• Share
  • Email
  • Embed
  • Like
  • Save
  • Private Content
Website usability best practices   a marketing perspective
 

Website usability best practices a marketing perspective

on

  • 1,366 views

USABILITY: Wikipedia definition: A term used to denote the ease with which people can employ a particular tool ...

USABILITY: Wikipedia definition: A term used to denote the ease with which people can employ a particular tool

Providing people an easy to use service for a need
The user should know exactly where she is, and should know fairly well what’s next

For an application site, giving access to start of all use-cases is critical

Be available to help users (just like in a real world store, office)

Allow users to easily recover from mistakes

Make it easy to recover from system failures

The ultimate in giving control to the user!

Gives the user higher sense of control

Remember what the user did last, and if appropriate, start from there – logins, passwords, recent searches, recent transactions, etc.

Make things look as you want users to interact with them (affordance)

If an interaction has been made simple, check if you can make it simpler!

Focusing on Usability is no different than focusing on Customer Experience!

And marketers ARE focused on Customer Experience

It is just that Customer Experience in context of web applications has become a specialized science, and Marketers need to focus on it

Usability of your systems can increase ROI. Some examples:

“We want to increase the registration rate on our site from the current 3%, to 5% or above.” [Web2.0 Photo Application Site]

“The average time it takes our customer service representative (CSR) to service a customer is about 8 minutes. We wish to reduce this to 6.5 minutes.” [Banking Firm]

“The average time a customer stands in the queue to transact is about 4 minutes. We wish to reduce it to sub 3 minutes.” [Library]

Is the end-to-end process usable?

Are the different touch points usable?
Lead form fill-up
Call-back, calling process
Application process
Reaction times
Information collateral

Is the customer happy with the product?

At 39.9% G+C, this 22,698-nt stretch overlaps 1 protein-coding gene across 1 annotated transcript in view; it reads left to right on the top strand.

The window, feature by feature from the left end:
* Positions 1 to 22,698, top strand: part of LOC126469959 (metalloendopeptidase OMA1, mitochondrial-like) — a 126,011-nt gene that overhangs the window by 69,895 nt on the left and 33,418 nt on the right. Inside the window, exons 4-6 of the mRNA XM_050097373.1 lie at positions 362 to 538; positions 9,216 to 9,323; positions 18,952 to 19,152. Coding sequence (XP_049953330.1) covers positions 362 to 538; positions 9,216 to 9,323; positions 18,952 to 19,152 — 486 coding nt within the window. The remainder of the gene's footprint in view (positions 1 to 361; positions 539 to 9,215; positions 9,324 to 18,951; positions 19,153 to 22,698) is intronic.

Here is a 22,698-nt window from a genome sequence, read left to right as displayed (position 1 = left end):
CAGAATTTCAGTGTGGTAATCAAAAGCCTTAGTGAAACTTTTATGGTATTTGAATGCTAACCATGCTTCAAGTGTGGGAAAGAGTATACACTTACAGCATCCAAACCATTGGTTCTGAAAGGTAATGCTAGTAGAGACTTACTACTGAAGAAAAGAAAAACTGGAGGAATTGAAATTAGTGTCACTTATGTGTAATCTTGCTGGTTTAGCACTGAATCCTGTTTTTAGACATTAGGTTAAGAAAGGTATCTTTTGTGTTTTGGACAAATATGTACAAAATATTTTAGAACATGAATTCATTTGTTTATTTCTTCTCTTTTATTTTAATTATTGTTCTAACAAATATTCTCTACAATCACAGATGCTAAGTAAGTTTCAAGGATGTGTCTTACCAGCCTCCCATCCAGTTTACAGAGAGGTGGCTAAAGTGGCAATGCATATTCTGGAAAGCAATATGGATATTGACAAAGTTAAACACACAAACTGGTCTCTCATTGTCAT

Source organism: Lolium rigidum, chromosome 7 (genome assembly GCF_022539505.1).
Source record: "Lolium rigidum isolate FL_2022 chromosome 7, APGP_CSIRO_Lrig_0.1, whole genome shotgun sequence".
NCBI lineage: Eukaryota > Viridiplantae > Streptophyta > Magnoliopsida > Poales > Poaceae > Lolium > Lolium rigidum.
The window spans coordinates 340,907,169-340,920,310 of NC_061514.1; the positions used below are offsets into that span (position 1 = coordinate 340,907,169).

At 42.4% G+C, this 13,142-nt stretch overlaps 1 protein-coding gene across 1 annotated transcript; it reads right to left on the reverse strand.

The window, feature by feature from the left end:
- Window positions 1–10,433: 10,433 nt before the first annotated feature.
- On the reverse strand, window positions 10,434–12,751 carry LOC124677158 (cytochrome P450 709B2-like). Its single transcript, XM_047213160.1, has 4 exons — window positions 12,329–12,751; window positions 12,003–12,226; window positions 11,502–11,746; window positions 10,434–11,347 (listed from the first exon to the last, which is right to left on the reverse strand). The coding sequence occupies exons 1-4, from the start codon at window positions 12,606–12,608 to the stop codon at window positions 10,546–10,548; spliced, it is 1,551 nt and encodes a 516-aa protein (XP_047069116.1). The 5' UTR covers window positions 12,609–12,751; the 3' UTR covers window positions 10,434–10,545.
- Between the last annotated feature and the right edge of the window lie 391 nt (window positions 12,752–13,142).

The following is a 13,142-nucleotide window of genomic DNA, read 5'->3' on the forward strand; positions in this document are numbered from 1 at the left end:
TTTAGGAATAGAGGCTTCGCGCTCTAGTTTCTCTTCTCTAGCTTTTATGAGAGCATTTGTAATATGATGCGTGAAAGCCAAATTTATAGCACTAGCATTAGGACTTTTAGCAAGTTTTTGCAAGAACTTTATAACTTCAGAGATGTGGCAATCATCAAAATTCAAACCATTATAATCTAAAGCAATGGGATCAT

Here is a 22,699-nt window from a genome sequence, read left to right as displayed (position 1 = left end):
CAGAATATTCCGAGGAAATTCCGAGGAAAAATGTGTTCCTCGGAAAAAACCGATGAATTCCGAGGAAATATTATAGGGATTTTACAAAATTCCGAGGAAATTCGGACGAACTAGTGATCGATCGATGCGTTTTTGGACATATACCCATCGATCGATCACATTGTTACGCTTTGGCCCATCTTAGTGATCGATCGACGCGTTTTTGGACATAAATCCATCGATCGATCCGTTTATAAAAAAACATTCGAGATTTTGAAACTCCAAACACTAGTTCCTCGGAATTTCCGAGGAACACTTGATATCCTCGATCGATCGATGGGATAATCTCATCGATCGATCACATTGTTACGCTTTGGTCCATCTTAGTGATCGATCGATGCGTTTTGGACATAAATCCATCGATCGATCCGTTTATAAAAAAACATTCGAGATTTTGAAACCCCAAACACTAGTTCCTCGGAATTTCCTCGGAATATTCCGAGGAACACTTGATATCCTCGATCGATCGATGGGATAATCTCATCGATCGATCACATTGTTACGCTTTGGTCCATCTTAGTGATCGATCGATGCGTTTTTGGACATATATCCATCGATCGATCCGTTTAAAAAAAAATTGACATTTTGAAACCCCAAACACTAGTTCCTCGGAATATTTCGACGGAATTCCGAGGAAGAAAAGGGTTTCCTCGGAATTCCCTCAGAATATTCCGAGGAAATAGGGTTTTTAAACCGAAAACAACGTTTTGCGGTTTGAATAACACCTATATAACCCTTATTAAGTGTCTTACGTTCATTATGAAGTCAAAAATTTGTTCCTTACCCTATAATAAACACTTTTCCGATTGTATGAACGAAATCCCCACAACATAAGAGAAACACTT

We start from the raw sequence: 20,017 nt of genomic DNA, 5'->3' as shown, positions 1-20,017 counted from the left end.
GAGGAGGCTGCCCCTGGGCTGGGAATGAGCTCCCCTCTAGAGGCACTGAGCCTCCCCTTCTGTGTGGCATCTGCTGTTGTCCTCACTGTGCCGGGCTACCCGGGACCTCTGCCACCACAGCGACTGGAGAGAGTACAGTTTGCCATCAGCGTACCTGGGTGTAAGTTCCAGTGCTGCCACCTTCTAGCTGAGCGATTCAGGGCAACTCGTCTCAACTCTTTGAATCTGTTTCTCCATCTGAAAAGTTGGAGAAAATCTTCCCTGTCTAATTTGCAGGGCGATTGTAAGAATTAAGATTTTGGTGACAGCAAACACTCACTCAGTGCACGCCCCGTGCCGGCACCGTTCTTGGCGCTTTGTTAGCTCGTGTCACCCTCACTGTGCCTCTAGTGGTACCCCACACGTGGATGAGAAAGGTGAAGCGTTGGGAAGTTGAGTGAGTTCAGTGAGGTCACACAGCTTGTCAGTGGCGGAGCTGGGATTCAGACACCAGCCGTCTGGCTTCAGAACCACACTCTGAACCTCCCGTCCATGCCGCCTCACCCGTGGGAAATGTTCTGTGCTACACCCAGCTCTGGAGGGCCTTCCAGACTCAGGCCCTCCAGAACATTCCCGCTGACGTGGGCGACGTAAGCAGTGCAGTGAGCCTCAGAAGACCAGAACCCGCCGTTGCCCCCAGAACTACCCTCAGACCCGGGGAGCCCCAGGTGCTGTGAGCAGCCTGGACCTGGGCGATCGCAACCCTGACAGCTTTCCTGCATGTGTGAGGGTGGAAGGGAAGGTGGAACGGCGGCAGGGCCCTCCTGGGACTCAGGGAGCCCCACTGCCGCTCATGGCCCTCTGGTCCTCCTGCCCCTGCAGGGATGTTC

Do more in less time
Explore more things that you have on offer

Statistics

Views

Total Views
1,366
Views on SlideShare
1,366
Embed Views
0

Actions

Likes
0
Downloads
0
Comments
0

0 Embeds 0

No embeds

Accessibility

Categories

Upload Details

Uploaded via as Adobe PDF

Usage Rights

© All Rights Reserved

Report content

Flagged as inappropriate Flag as inappropriate
Flag as inappropriate

Select your reason for flagging this presentation as inappropriate.

Cancel
  • Full Name Full Name Comment goes here.
    Are you sure you want to
    Your message goes here
    Processing…
Post Comment
Edit your comment

    Website usability best practices   a marketing perspective Website usability best practices a marketing perspective Presentation Transcript

    • Website Usability Best Practices: A Marketing Perspective think innovation 1-888-REGALIX | info@regalix-inc.com Palo Alto, USA | Bangalore, India | New Delhi, India | Chandigarh, India © 2009 Confidential | Think Innovation 1
    • Contents Getting familiar with usabilityMaking a website usable: 10 PrinciplesUsability, Customer Experience & ROI © 2009 Confidential | Think Innovation 2
    • Usability: What is it??Wikipedia definition: A term used to denote the ease with which people can employ a particular toolProviding people an easy to use service for a need © 2009 Confidential | Think Innovation 3
    • Unusable Stuff Around Us The audio output of the system can take on one of the modes ROCK, POP or JAZZ. How would you put the system into one of these output modes?Are “Repeat” and “Shuffle”related? How would you change the band from FM to AM? © 2009 Confidential | Think Innovation 4
    • Unusable Stuff Around Us Which floor is the lift currently on, and what is the Red digital panel next stop? (showing 1)Green digital panel(showing 0) © 2009 Confidential | Think Innovation 5
    • Unusable Stuff Around UsTouchpad with noaudio (click), visual What would(state of button does visually impairednot change – color, people do?position) or sensory(button does notmove up or down)feedback © 2009 Confidential | Think Innovation 6
    • Unusable Stuff Around UsWhat does “-” What does “.”stand for? stand for? © 2009 Confidential | Think Innovation 7
    • Unusable Web Applications/SitesThis is the only album I Where do you thinkhave. But the interface is clicking this link will takenot intelligent enough to me, anyways??detect that. © 2009 Confidential | Think Innovation 8